| FOR IMMEDIATE RELEASE
MONDAY, JUNE 9, 2003
TDD (202) 514-1888
CHARGED IN BID RIGGING/KICKBACK SCHEME
WASHINGTON, D.C. An advertising executive was charged relating to a bid rigging and kickback scheme at Impact Communications, Inc., a Manhattan-based advertising agency, the Department of Justice announced today.
Robert Gugliuzza of Seaford, New York, a former purchasing agent and the director of printing services at Impact, was charged today in U.S. District Court in Manhattan with one count of conspiracy to rig bids, one count of conspiracy to commit mail fraud and one count of subscribing to false and fraudulent income tax returns.
Gugliuzza is the sixth individual to be charged with crimes relating to the award of contracts for printed advertising materials by Impact. Other defendants include Haluk Ergulec, owner, and Ivan Glick, sales representative, of The Color Wheel, Inc.; Bertram J. Cohen, owner, and Steven J. Briggin, sales representative, of Darbert Offset Corp.; and Howard Marlin, owner of Caysun Graphics Ltd. Color Wheel, Darbert, and Caysun were all Manhattan-based suppliers of commercial printing and advertising materials, who did business with Impact.
According to the charges, Gugliuzza designated that a particular bidder would win specific contracts for the supply of printed advertising materials, and that bidder paid Gugliuzza cash kickbacks in return for the award of contracts. Gugliuzza then allegedly secretly arranged for Impact to receive inflated "cover" bids that were designed to make it appear that there had been competition for contracts, when, in fact, there had not been any competition. This arrangement affected the award of contracts totaling at least $2 million, according to the charges. The charges also state that Gugliuzza demanded and received cash kickbacks totaling approximately $665,000 from bidders who were instructed how to inflate the prices of the contracts awarded to their companies in order to generate the money they paid to Gugliuzza. Gugliuzza also allegedly filed U.S. Income Tax Returns that failed to report the kickbacks that he had received in 1997 through 1999.
The bid-rigging charge, a violation of 15 U.S.C. § 1, carries a maximum penalty of three years' imprisonment and a $350,000 fine. The mail fraud conspiracy charge, a violation of 18 U.S.C. § 371, carries a maximum penalty of five years' imprisonment and a $250,000 fine. The charge of subscribing to false and fraudulent tax returns, a violation of 26 U.S.C. §7206(1), carries a maximum penalty of three years' imprisonment and a $250,000 fine, together with the cost of prosecution. The maximum fine on each count may be increased to twice the gain derived from the crime or twice the loss suffered by the victim of the crime, if either of those amounts is greater than the statutory maximum fine. In addition, the defendant could be ordered to pay restitution to any victim for the full amount of that victim's loss.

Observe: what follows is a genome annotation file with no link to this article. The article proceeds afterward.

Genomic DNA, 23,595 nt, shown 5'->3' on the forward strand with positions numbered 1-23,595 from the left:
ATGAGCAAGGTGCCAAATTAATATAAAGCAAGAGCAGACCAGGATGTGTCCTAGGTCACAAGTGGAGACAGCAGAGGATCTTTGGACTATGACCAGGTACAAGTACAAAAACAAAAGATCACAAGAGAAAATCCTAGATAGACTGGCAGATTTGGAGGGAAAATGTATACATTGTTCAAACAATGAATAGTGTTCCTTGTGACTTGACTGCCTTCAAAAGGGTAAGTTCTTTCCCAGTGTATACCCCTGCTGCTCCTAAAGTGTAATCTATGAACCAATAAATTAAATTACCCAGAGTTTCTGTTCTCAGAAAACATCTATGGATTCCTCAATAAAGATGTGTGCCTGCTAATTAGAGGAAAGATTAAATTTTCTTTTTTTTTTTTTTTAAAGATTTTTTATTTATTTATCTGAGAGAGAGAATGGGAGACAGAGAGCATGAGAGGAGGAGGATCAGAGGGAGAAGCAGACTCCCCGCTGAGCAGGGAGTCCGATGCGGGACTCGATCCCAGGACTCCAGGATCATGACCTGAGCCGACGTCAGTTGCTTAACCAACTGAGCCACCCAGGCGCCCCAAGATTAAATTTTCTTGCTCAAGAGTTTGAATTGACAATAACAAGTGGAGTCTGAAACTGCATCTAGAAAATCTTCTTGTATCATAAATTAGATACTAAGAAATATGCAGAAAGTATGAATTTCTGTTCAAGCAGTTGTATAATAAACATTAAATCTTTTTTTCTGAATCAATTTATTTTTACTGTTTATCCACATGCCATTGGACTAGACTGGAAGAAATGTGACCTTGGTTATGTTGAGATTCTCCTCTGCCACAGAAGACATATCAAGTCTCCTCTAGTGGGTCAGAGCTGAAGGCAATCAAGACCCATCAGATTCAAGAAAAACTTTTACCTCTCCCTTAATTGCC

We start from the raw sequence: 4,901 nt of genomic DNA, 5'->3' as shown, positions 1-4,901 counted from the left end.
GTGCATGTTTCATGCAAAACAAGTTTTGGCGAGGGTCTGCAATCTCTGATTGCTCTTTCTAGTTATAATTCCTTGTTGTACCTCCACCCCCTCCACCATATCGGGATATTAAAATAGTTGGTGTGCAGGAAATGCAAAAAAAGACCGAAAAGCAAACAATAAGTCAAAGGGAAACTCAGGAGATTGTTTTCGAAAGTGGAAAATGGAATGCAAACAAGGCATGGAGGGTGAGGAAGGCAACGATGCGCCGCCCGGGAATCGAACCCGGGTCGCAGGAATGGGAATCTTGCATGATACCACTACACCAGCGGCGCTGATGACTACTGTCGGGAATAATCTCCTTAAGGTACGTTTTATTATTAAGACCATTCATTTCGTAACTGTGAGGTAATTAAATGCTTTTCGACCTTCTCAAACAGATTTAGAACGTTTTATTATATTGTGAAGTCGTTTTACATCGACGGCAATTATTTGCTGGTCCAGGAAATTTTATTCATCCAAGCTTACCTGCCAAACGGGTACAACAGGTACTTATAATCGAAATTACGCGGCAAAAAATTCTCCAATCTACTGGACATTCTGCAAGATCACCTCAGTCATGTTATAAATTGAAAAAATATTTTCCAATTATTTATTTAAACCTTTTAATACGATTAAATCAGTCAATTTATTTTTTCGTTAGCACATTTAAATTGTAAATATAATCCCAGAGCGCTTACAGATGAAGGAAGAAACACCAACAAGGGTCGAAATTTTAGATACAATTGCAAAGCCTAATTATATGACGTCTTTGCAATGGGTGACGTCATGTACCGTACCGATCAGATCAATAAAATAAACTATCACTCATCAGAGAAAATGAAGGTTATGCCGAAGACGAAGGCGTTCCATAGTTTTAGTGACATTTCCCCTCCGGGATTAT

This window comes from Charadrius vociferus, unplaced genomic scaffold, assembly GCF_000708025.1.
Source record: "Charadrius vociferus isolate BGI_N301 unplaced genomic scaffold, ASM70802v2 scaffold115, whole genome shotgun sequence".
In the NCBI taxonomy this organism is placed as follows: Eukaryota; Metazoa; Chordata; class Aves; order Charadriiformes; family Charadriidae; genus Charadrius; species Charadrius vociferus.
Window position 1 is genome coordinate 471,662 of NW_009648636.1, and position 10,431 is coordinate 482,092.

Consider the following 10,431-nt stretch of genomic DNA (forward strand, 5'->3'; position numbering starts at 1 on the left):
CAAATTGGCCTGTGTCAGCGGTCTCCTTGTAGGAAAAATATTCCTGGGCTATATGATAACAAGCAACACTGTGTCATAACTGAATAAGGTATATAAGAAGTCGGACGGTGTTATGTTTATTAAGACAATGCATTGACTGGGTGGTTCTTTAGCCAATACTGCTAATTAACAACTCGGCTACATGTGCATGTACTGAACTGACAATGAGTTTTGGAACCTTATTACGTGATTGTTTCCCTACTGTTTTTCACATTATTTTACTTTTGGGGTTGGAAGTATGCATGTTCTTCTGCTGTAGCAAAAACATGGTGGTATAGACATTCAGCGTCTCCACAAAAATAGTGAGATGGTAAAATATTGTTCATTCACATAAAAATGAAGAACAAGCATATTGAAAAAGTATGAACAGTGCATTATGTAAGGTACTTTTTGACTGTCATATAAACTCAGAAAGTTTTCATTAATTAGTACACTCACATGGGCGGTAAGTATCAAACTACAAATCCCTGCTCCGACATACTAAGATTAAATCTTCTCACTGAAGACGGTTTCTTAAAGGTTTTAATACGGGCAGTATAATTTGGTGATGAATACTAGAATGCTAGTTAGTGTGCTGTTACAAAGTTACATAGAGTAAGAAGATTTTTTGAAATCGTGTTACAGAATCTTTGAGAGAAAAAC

The charges against Gugliuzza are the latest to arise out of an ongoing federal probe of bid rigging, commercial bribery and tax-related offenses in the graphics materials and services and advertising industries. Fifteen defendants have been charged in the past 15 months; all have pleaded guilty except two, who are scheduled for trial on October 14, 2003. Ergulec was sentenced to 37 months in prison and ordered to pay $1.5 million in restitution, including $100,000 to Impact. Cohen was sentenced to 21 months in prison and ordered to pay $300,000 in restitution to Impact. Marlin was sentenced to 5 years' probation, ordered to perform 500 hours of community service, and to pay $40,000 in restitution to Impact. In addition, all have been ordered to file amended tax returns and to pay back taxes, penalties and interest to the Internal Revenue Service. Briggin is scheduled to be sentenced on August 15, and Glick on July 15. The investigation is being conducted by the Antitrust Division's New York Field Office, with the assistance of the Federal Bureau of Investigation and the Internal Revenue Service Criminal Investigation.
Anyone with information concerning bid rigging, bribery, tax offenses or fraud in the graphic materials and services or advertising industries should contact the New York Field Office of the Antitrust Division at (212) 264-3179 or the New York Division of the FBI at (212) 384-3252.